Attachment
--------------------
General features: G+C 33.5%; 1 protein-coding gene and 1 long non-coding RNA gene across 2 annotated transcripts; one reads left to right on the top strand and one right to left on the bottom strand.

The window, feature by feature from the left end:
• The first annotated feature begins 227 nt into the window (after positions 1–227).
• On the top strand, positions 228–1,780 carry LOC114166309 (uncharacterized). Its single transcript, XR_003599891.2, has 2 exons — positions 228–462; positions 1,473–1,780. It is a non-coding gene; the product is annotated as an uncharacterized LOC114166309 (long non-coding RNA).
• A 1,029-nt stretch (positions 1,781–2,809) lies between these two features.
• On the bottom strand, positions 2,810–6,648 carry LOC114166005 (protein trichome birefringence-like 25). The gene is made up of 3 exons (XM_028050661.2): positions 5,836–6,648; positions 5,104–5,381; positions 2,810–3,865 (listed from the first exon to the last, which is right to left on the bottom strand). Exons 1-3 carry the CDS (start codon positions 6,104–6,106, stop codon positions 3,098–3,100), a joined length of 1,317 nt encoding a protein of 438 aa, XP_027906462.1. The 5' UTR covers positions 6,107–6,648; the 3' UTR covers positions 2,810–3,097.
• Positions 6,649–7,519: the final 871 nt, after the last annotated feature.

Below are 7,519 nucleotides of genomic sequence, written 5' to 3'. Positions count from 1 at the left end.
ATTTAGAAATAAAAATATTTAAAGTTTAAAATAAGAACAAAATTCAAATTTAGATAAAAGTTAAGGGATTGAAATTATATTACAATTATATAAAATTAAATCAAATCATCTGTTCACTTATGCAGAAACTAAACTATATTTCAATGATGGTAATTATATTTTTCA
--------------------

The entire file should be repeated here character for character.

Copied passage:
General features: G+C 33.5%; 1 protein-coding gene and 1 long non-coding RNA gene across 2 annotated transcripts; one reads left to right on the top strand and one right to left on the bottom strand.

The window, feature by feature from the left end:
• The first annotated feature begins 227 nt into the window (after positions 1–227).
• On the top strand, positions 228–1,780 carry LOC114166309 (uncharacterized). Its single transcript, XR_003599891.2, has 2 exons — positions 228–462; positions 1,473–1,780. It is a non-coding gene; the product is annotated as an uncharacterized LOC114166309 (long non-coding RNA).
• A 1,029-nt stretch (positions 1,781–2,809) lies between these two features.
• On the bottom strand, positions 2,810–6,648 carry LOC114166005 (protein trichome birefringence-like 25). The gene is made up of 3 exons (XM_028050661.2): positions 5,836–6,648; positions 5,104–5,381; positions 2,810–3,865 (listed from the first exon to the last, which is right to left on the bottom strand). Exons 1-3 carry the CDS (start codon positions 6,104–6,106, stop codon positions 3,098–3,100), a joined length of 1,317 nt encoding a protein of 438 aa, XP_027906462.1. The 5' UTR covers positions 6,107–6,648; the 3' UTR covers positions 2,810–3,097.
• Positions 6,649–7,519: the final 871 nt, after the last annotated feature.

Below are 7,519 nucleotides of genomic sequence, written 5' to 3'. Positions count from 1 at the left end.
ATTTAGAAATAAAAATATTTAAAGTTTAAAATAAGAACAAAATTCAAATTTAGATAAAAGTTAAGGGATTGAAATTATATTACAATTATATAAAATTAAATCAAATCATCTGTTCACTTATGCAGAAACTAAACTATATTTCAATGATGGTAATTATATTTTTCA